What do Segmentation violation, `Bus error, and General protection fault mean? What is a core dump?

Q

What do Segmentation violation, `Bus error, and General protection fault mean? What is a core dump?

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A

These symptoms (and any similar messages having to do with memory access violations or protection faults) generally mean that your program tried to access memory it shouldn't have, invariably as a result of stack corruption or improper pointer use. Likely causes are:
* overflow of local (``automatic,'' stack-allocated) arrays * inadvertent use of null pointers
* uninitialized, misaligned, or otherwise improperly allocated pointers
* stale aliases to memory that has been relocated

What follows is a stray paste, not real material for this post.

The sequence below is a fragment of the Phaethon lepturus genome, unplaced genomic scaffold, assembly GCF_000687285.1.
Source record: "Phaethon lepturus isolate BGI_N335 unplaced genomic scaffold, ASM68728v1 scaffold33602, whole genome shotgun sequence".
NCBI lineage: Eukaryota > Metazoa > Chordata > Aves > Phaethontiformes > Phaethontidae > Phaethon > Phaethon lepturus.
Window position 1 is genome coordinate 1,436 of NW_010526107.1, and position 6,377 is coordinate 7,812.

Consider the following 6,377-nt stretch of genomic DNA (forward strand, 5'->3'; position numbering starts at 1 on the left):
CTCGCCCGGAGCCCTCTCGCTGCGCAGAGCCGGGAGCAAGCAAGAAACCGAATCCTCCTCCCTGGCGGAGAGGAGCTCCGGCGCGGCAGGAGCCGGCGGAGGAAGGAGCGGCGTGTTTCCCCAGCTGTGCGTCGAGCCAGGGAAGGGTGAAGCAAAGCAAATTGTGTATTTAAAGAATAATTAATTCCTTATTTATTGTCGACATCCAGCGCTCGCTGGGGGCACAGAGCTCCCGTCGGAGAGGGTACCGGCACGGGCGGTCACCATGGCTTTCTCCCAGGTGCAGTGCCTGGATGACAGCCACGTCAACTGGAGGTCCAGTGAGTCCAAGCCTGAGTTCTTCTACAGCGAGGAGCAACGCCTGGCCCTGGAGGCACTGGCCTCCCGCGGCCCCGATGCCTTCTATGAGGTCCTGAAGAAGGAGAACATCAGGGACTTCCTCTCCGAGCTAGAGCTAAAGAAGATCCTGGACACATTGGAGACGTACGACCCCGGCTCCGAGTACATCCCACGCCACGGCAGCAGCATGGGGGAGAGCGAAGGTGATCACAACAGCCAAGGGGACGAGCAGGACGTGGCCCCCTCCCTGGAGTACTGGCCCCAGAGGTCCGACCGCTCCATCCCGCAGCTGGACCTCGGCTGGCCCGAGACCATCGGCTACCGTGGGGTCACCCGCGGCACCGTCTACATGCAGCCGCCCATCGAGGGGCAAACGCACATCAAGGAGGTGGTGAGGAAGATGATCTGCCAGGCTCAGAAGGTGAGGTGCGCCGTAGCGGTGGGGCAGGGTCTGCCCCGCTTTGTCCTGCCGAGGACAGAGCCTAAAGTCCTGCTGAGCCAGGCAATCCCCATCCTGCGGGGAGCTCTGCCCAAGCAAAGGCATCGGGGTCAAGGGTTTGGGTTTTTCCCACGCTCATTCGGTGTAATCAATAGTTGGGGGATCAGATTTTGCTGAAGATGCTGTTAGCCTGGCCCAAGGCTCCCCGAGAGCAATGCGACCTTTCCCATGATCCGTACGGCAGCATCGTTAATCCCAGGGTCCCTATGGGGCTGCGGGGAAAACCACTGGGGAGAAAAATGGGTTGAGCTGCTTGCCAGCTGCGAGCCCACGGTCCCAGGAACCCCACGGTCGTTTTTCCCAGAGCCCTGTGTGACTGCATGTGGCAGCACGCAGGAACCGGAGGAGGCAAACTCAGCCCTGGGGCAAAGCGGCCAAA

* corruption of the malloc arena
* attempts to modify read-only values (those declared const, and string literals
* mismatched function arguments, especially involving pointers; two possibilities are scanf and fprintf (make sure it receives its first FILE * argument)
Under Unix, any of these problems almost invariably leads to a ``core dump'': a file named core, created in the current directory, containing a memory image of the crashed process, for debugging.
The distinction between ``Bus error'' and ``Segmentation Violation'' may or may not be significant; different versions of Unix generate these signals under different sets of circumstances. Roughly speaking, a segmentation violation indicates an attempt to access memory which doesn't even exist, and a bus error indicates an attempt to access memory in an illegal way

2015-05-20, 1023👍, 0💬